(This article belongs to the Special Issue Water Quality and Contaminant Transport in Aquatic Environments)
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Article
The Ability of a Bacterial Strain to Remove a Phenolic Structure as an Approach to Pulp and Paper Mill Wastewater Treatment: Optimization by Experimental Design
Water 2022, 14(20), 3296; https://doi.org/10.3390/w14203296 - 19 Oct 2022
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Abstract
High-colored wastewater generated during the cellulose bleaching process causes the inhibition of biological activity when released into the environment. This study aimed to evaluate the bacterium’s capacity, identified as RGM2262, to degrade a complex phenolic structure such as lignin, which is found in [...] Read more.
High-colored wastewater generated during the cellulose bleaching process causes the inhibition of biological activity when released into the environment. This study aimed to evaluate the bacterium’s capacity, identified as RGM2262, to degrade a complex phenolic structure such as lignin, which is found in high concentrations in the effluents generated during the production of cellulose, raw material for the manufacture of paper. To determine the values of the experimental variables that allow for a greater degradation of organic matter, an experimental model was carried out through experimental design. Thus, the experimental matrix was obtained with the variables pH 7 (−1) to 9 (+1) and a treatment time of 1 day (−1) to 5 days (+1). The results show that, at pH 8 and pH 9, both treatments—with bacteria in bio-films and without bio-films—were efficient. On the second day of treatment, 100% of the color and the phenolic structure were removed, with a similar rate constant, and at the same time, 80% COD and 70% of TOC, respectively. Full article
(This article belongs to the Special Issue Water Quality and Contaminant Transport in Aquatic Environments)
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Article
Close Association between Stream Water Quality and Fluorescence Properties of Dissolved Organic Matter in Agriculture-Dominated Watersheds
Water 2022, 14(16), 2459; https://doi.org/10.3390/w14162459 - 09 Aug 2022
Viewed by 662
Abstract
The characteristics of dissolved organic matter (DOM) and its relationships with other environmental factors are beneficial for comprehending water pollution in watersheds. This study aimed to improve our understanding of the association of DOM with water quality by connecting the spectroscopic characteristics of [...] Read more.
The characteristics of dissolved organic matter (DOM) and its relationships with other environmental factors are beneficial for comprehending water pollution in watersheds. This study aimed to improve our understanding of the association of DOM with water quality by connecting the spectroscopic characteristics of DOM with land cover and land use (LCLU). Clustering the tributaries of the Miho upstream watershed according to LCLU resulted in Clusters 1 and 2 having a large proportion of farmland and a large forest area, respectively. Various fluorescence indices derived from fluorescence excitation-emission matrix spectra revealed that livestock effluent resulted in the enrichment of autochthonous organic matter of algal or microbial origin in catchment areas with a high proportion of farmland. Furthermore, to analyze water quality changes according to the land-use characteristics, the water quality and spectroscopic characteristics of DOM were utilized based on the period of farmland use. Further correlation analysis indicated a high correlation between the fluorescence index (FI) in Cluster 1 and organic matter parameters and nitrogenous pollution (Total nitrogen (TN), Dissolved total nitrogen (DTN) and Nitrate nitrogen (NO3-N)) (planting season, r = 0.991, post-planting season, r = 0.971). This suggests that the FI can be used as a surrogate to estimate the degree of water pollution in watersheds largely affected by land uses related to agricultural activity and the livestock industries. Full article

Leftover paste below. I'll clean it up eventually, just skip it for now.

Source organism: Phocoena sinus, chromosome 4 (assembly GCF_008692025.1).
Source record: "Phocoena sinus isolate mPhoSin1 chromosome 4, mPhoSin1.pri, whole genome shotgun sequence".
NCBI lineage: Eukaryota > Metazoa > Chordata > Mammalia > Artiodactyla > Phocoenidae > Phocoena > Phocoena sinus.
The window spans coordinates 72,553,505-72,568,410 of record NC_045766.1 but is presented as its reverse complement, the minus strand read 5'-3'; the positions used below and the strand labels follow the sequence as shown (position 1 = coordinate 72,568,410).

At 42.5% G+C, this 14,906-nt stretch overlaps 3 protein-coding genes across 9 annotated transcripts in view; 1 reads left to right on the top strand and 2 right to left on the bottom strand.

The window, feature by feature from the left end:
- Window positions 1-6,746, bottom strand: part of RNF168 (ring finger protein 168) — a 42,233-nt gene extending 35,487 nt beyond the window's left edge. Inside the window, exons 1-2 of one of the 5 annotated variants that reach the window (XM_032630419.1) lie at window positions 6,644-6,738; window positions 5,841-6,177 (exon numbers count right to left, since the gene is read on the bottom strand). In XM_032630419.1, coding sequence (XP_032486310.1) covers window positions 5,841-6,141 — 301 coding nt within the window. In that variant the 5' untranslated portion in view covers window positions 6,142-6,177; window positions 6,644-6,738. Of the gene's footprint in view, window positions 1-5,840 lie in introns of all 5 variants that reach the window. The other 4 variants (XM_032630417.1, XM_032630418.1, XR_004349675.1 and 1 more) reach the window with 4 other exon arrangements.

(This article belongs to the Special Issue Water Quality and Contaminant Transport in Aquatic Environments)
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Article
The Impacts of Precipitation on Fluorescent Dissolved Organic Matter (FDOM) in an Urban River System
Water 2022, 14(15), 2323; https://doi.org/10.3390/w14152323 - 27 Jul 2022
Viewed by 708
Abstract
Precipitation is considered a key factor influencing the fluorescent dissolved organic matter (FDOM) of urban rivers. However, the multiple effects of precipitation on FDOM in urban rivers and the long-term impacts of precipitation on the spatial patterns of FDOM are seldom known. Spatiotemporal [...] Read more.
Precipitation is considered a key factor influencing the fluorescent dissolved organic matter (FDOM) of urban rivers. However, the multiple effects of precipitation on FDOM in urban rivers and the long-term impacts of precipitation on the spatial patterns of FDOM are seldom known. Spatiotemporal variations of FDOM at 36 sites from the urban rivers of Jinan City during dry and wet seasons were investigated in this study. Four components were identified using an excitation–emission matrix and parallel factor analysis. Overall, the total fluorescence intensities in dry and wet seasons ranged from 6.59 to 35.7 quinine sulfate units (QSU) and 3.42 to 69.3 QSU, respectively. Significant variations were found for different components that C2 and C3 declined but C4 increased in the wet season (p < 0.05). The temporal variations for different components could be explained by the different combined effects of precipitation dilution and flushing. Three different reference FDOM sources, including background water, spring water, and wastewater treatment plant (WWTP) outlets, were illustrated using principal coordinate analysis (PCoA). The places of FDOM in most sites were more closed to the PCoA location of WWTP outlets in the dry season while central shifted in the wet season. The changes of FDOM sources in the wet season could be explained by the mixed effect of precipitation. In conclusion, this study provided new insights into the multiple impacts of precipitation on FDOM in urban river systems, and also data support for precise pollution discharge and water resource management. Full article
(This article belongs to the Special Issue Water Quality and Contaminant Transport in Aquatic Environments)